Q&A on CANCER PREVENTION

Q&A on CANCER PREVENTION 2019-09-12T08:41:46+00:00

What is Cancer Prevention?
Unlike cancer treatment, cancer prevention means taking an active role to decrease the prevalence of cancer and mortality.

National Cancer Institute

What tools are used for cancer prevention?
Cancer prevention involves several pathways. Individual efforts to improve lifestyle through diet and exercise as well as external factors such as socioeconomics, environment, public policy, and education are the most important.

NCBI

Does Cancer Prevention have economic impacts?
YES! Promoting good health practices and behaviors in addition to policies that protect those that cannot protect themselves can have powerful effects for a wide breadth of demographics.

NCBI

What causes the most cases of cancer?
Cancer finds its way into people’s lives through family, genetics, and external factors.

American Cancer Society

Curiously, environmental risk factors and lifestyle choices, despite not always being controllable, are the primary causes of cancer. Those risks include tobacco, obesity, and sexually transmitted diseases to include HIV and HPV. Risks can include chemical exposures such as PFOA or PFAS, air pollution, physical inactivity, alcohol, sun and indoor tanning.

Is Obesity a Cancer Risk ?
YES it is. People who are obese may have an increased risk of several types of cancer, including cancers of the breast (in women who have been through menopause), colon, rectum, endometrium (lining of the uterus), esophagus, kidney, pancreas, and gallbladder.

National Cancer Institute

Can being a healthy weight lessen your risk for cancer ?

Yes. Eating a healthy diet, being physically active, and keeping a healthy weight may help reduce risk of some cancers. These beneficial behaviors also lessen the risk of other illnesses, such as heart disease, type II diabetes, and high blood pressure.

American Cancer Society

Does HIV Increase Risks for Cancer?
YES.

Infection with HIV weakens the immune system and reduces the body’s ability to fight viral infections that may lead to cancer (2, 7, 8). The viruses that are most likely to cause cancer in people with HIV are:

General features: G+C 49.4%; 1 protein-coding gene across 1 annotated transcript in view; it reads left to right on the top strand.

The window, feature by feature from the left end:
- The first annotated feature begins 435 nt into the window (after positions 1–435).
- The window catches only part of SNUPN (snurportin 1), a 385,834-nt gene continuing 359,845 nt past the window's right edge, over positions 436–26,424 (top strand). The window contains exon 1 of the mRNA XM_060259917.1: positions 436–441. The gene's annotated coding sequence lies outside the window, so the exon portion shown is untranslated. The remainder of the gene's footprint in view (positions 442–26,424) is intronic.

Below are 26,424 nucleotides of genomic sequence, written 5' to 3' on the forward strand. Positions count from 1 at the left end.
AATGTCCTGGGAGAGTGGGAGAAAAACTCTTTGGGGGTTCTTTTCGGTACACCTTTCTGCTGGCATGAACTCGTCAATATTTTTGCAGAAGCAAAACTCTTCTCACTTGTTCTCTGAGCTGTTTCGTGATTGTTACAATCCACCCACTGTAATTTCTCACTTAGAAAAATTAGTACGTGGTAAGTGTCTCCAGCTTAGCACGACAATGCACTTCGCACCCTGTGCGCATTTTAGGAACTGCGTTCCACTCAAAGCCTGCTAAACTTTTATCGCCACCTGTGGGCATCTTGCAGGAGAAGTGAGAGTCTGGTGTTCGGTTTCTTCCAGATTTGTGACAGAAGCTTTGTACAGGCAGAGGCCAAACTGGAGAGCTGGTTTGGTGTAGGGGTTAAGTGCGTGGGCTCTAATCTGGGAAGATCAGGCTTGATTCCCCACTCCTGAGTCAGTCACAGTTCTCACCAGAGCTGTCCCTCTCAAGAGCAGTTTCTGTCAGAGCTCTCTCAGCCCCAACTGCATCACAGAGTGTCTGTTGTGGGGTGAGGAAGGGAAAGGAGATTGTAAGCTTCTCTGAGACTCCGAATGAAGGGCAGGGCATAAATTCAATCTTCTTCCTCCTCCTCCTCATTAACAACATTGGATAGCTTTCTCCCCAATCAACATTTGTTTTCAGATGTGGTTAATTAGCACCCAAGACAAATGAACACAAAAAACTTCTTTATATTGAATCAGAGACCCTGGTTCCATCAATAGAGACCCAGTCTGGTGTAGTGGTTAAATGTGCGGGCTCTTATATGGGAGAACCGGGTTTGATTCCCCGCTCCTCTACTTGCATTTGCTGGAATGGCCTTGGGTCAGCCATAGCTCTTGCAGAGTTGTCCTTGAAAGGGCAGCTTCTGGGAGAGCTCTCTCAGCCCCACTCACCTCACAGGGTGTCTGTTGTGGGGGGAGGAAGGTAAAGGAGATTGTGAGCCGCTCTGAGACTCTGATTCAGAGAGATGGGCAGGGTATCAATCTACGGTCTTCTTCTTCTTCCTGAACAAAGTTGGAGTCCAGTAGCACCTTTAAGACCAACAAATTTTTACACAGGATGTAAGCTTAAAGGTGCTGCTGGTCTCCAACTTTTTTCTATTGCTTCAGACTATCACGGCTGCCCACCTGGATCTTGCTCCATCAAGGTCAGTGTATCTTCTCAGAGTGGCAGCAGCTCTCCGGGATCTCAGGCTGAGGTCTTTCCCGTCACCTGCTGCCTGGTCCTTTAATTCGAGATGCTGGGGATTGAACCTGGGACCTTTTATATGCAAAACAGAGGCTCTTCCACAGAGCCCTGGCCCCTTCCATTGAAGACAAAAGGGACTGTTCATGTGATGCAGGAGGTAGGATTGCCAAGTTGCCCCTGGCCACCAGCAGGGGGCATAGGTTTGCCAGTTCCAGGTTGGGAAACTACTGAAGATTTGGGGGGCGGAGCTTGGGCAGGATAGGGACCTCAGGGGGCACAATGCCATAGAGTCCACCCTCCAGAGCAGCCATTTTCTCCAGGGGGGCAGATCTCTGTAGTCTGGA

Kaposi sarcoma-associated herpesvirus (KSHV), also known as human herpesvirus 8 (HHV-8), which causes Kaposi sarcoma and some subtypes of lymphoma
Epstein-Barr virus (EBV), which causes some subtypes of non-Hodgkin and Hodgkin lymphoma
Human papillomaviruses (HPV), high-risk types of which cause cervical cancer, most anal cancers, and oropharyngeal, penile, vaginal, and vulvar cancer
Hepatitis B virus (HBV) and hepatitis C virus (HCV), which both cause liver cancer

CDC

NCBI

HIV-infected persons are more likely to be infected with these viruses than people in the general population.

Infection with HIV weakens the immune system and reduces the body’s ability to fight viral infections that may lead to cancer. The viruses that are most likely to cause cancer in people with HIV are:

Kaposi sarcoma-associated herpesvirus (KSHV), also known as human herpesvirus 8 (HHV-8), which causes Kaposi sarcoma and some subtypes of lymphoma
Epstein-Barr virus (EBV), which causes some subtypes of non-Hodgkin and Hodgkin lymphoma
Human papillomaviruses (HPV), high-risk types of which cause cervical cancer, most anal cancers, and oropharyngeal, penile, vaginal, and vulvar cancer.
Hepatitis B virus (HBV) and hepatitis C virus (HCV), which both cause liver cancer.

National Cancer Institute